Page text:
The Moto Diaries

By Laurie Lesser
Special to The Washington Post
Monday, October 3, 2005

It had been almost a year since we last saw each other -- 11 months and 13 days, to be exact. After living together for almost 25 years, my husband and I had decided to try living separately -- first in the same city, then in separate countries, and finally, separate continents. Last September I left Paris, tentatively packed a few bags and arrived in Washington, sure that the distance would do us both good.

We'd met at a party, in the third week of what I expected to be a six-month adventure in Paris. I was hooked the minute he opened his mouth -- he sounded just like Paul McCartney, though I later learned he was from nowhere near Liverpool. All Brits sounded like Paul McCartney to me in those days.

As I was leaving, he whipped out a pen. "Give us your number, then," he said, writing on his open palm. He called later that week, and told me to come by after work "so we can pick up me bike."

Then it hit me. The "bike" he was talking about -- I don't suppose he meant a bicycle built for two?

When I showed up at his place, he asked where I wanted to go for dinner. "I'll let you decide," I said, adding: ''Listen, I've never been on a motorcycle before. If I don't like it, or am too scared, you don't mind if I take a taxi home, do you?"

He gave one of those grunts that I came to know so well. Acknowledging that he'd heard what I'd said, but prepared to totally ignore me.

He lived near Montparnasse, and chose a restaurant on the other side of the river. I dutifully put on my helmet, got myself on the back of the bike and put my arms around his waist. We drove through the Latin Quarter, bustling with commerce and people. We wove in and out of other vehicles and, when he felt like it, drove up onto the sidewalk to avoid pesky traffic or annoying one-way streets.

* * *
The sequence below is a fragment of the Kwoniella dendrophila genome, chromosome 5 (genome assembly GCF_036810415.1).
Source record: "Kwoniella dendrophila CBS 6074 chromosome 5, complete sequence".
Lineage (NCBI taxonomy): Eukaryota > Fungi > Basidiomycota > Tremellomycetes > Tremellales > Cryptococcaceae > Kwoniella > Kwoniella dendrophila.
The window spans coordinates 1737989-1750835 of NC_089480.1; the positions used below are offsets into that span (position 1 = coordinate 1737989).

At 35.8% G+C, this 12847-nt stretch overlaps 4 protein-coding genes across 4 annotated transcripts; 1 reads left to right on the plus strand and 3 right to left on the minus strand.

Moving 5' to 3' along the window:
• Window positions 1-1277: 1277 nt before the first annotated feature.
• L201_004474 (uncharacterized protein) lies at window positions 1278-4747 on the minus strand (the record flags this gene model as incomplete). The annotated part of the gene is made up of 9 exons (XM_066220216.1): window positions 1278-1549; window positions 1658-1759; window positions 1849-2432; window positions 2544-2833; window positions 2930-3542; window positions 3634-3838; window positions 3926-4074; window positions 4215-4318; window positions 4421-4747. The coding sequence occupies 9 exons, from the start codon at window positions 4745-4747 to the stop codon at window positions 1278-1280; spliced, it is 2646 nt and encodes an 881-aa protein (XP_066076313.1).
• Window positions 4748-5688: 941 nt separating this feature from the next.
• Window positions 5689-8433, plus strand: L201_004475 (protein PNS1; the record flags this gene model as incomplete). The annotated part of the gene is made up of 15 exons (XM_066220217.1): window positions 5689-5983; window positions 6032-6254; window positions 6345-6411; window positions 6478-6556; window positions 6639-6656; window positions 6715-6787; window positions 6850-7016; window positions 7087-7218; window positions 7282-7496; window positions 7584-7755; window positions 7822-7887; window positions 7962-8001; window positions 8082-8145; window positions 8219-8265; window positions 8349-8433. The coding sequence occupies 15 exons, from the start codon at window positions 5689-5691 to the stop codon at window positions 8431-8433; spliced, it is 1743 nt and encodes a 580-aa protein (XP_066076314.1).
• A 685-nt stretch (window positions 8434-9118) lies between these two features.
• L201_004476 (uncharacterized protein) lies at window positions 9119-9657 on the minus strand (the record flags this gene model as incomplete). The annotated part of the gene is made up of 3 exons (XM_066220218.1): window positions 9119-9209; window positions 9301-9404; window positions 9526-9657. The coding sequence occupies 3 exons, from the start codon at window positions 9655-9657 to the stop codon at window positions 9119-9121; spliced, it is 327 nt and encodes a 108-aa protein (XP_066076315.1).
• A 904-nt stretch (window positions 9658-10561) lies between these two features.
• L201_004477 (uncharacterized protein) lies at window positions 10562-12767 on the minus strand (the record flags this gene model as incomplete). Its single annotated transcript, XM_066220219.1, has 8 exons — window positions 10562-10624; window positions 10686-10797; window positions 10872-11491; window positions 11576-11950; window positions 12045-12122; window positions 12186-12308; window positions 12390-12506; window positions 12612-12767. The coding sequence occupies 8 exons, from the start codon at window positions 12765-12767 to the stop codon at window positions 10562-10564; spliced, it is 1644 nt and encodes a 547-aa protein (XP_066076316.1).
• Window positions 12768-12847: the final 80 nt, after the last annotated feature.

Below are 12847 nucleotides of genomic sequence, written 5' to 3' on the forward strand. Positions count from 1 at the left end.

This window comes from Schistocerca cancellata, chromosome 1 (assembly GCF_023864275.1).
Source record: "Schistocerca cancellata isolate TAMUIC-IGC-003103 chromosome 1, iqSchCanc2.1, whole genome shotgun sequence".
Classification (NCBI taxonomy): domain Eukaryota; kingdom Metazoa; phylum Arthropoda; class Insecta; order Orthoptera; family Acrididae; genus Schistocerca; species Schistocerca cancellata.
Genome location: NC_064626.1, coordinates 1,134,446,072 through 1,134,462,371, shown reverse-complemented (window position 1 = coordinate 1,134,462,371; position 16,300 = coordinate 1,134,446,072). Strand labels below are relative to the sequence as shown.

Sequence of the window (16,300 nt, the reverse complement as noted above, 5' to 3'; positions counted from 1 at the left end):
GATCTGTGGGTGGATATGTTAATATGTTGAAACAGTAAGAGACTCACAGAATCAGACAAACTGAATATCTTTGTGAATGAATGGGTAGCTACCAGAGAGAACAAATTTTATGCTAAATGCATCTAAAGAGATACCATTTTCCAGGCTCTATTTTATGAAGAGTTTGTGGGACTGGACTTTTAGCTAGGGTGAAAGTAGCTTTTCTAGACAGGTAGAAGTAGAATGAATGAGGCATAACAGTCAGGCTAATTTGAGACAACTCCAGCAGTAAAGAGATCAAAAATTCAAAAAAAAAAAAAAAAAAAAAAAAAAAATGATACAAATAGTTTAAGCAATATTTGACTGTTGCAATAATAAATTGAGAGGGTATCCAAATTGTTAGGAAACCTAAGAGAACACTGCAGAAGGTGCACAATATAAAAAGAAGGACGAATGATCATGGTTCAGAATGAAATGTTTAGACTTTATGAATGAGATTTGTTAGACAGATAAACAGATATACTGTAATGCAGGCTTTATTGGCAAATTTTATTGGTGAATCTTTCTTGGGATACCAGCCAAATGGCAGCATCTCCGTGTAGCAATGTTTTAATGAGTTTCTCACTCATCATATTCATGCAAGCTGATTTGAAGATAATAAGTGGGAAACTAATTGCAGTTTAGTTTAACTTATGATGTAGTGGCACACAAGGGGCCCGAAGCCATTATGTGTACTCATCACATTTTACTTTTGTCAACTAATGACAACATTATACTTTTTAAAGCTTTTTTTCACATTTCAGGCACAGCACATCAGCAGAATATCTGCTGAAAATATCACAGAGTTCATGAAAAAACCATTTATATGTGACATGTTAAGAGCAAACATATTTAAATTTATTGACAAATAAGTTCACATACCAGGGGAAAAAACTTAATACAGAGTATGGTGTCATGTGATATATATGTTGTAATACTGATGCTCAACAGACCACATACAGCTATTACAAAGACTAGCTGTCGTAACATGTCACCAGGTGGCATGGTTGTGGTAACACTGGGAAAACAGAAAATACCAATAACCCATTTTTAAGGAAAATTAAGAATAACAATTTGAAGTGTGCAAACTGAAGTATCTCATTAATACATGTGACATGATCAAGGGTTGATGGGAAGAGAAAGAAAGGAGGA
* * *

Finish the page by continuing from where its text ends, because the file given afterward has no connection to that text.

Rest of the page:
"You see, never a traffic problem when you have a bike," he turned and said, grinning. Nor, evidently, a parking problem, as he later parked on the sidewalk, next to the restaurant's entrance.

When we got to the river, illuminated by the luxurious apartments along each bank as well as by the bateaux-mouches , we crossed at the Pont du Carrousel. If I wasn't already hooked on his accent, that first motorcycle ride across the Seine clinched it.

Each time after that when he'd ask where I wanted to go for dinner, I had one response: whatever is farthest away.

We had some of our best moments on motorcycle trips, and of course some of our most spectacular fights and dramas. Like the time high on a Greek hillside, when I'd somehow let the map -- our only map -- slip through my fingers. I cried and cried and was sure he'd never take me anywhere again. (A good lunch of moussaka and ice-cold retsina remedied that problem.)

Or the time we were headed to the ferry to England, canvas bag strapped on the motorcycle. Some people in a passing car pointed, laughing. I turned to see the bag in flames, inches from my back. We managed to get it off in time and salvage most of the clothes -- though the smell lingered for days. My husband's precious address book, tinged brown around the edges, survives to this day.


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